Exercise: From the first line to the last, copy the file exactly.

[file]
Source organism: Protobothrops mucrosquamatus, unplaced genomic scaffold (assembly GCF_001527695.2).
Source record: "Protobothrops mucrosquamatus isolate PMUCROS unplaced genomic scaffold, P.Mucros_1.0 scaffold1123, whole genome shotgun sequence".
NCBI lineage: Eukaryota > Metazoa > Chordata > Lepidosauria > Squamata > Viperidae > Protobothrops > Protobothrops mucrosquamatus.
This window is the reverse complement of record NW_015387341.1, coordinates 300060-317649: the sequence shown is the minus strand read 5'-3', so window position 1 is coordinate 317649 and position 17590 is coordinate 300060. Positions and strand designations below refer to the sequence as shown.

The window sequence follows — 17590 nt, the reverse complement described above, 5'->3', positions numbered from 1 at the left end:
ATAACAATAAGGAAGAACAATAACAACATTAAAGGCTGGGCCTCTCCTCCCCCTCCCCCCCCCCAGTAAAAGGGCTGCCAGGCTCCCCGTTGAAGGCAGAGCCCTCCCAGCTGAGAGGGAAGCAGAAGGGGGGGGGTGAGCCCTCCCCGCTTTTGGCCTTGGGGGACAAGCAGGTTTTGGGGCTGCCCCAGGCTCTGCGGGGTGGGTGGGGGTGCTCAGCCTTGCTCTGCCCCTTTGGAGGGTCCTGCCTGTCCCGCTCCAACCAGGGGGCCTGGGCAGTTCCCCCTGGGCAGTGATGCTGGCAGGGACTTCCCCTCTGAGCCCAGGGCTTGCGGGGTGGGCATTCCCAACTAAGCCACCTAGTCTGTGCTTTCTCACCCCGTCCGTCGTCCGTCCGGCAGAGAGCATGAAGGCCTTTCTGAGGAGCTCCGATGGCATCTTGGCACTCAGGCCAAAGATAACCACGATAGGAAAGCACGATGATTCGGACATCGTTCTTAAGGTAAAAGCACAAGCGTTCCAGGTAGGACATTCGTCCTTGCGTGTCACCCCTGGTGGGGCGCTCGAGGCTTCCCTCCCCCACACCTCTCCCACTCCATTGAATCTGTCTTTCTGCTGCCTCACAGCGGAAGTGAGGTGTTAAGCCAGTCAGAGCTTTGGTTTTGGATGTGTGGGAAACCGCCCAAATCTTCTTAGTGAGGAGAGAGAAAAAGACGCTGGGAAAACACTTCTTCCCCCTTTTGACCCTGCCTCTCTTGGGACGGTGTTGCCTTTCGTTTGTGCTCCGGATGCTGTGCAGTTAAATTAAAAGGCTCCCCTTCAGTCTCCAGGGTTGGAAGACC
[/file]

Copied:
Source organism: Protobothrops mucrosquamatus, unplaced genomic scaffold (assembly GCF_001527695.2).
Source record: "Protobothrops mucrosquamatus isolate PMUCROS unplaced genomic scaffold, P.Mucros_1.0 scaffold1123, whole genome shotgun sequence".
NCBI lineage: Eukaryota > Metazoa > Chordata > Lepidosauria > Squamata > Viperidae > Protobothrops > Protobothrops mucrosquamatus.
This window is the reverse complement of record NW_015387341.1, coordinates 300060-317649: the sequence shown is the minus strand read 5'-3', so window position 1 is coordinate 317649 and position 17590 is coordinate 300060. Positions and strand designations below refer to the sequence as shown.

The window sequence follows — 17590 nt, the reverse complement described above, 5'->3', positions numbered from 1 at the left end:
ATAACAATAAGGAAGAACAATAACAACATTAAAGGCTGGGCCTCTCCTCCCCCTCCCCCCCCCCAGTAAAAGGGCTGCCAGGCTCCCCGTTGAAGGCAGAGCCCTCCCAGCTGAGAGGGAAGCAGAAGGGGGGGGGTGAGCCCTCCCCGCTTTTGGCCTTGGGGGACAAGCAGGTTTTGGGGCTGCCCCAGGCTCTGCGGGGTGGGTGGGGGTGCTCAGCCTTGCTCTGCCCCTTTGGAGGGTCCTGCCTGTCCCGCTCCAACCAGGGGGCCTGGGCAGTTCCCCCTGGGCAGTGATGCTGGCAGGGACTTCCCCTCTGAGCCCAGGGCTTGCGGGGTGGGCATTCCCAACTAAGCCACCTAGTCTGTGCTTTCTCACCCCGTCCGTCGTCCGTCCGGCAGAGAGCATGAAGGCCTTTCTGAGGAGCTCCGATGGCATCTTGGCACTCAGGCCAAAGATAACCACGATAGGAAAGCACGATGATTCGGACATCGTTCTTAAGGTAAAAGCACAAGCGTTCCAGGTAGGACATTCGTCCTTGCGTGTCACCCCTGGTGGGGCGCTCGAGGCTTCCCTCCCCCACACCTCTCCCACTCCATTGAATCTGTCTTTCTGCTGCCTCACAGCGGAAGTGAGGTGTTAAGCCAGTCAGAGCTTTGGTTTTGGATGTGTGGGAAACCGCCCAAATCTTCTTAGTGAGGAGAGAGAAAAAGACGCTGGGAAAACACTTCTTCCCCCTTTTGACCCTGCCTCTCTTGGGACGGTGTTGCCTTTCGTTTGTGCTCCGGATGCTGTGCAGTTAAATTAAAAGGCTCCCCTTCAGTCTCCAGGGTTGGAAGACC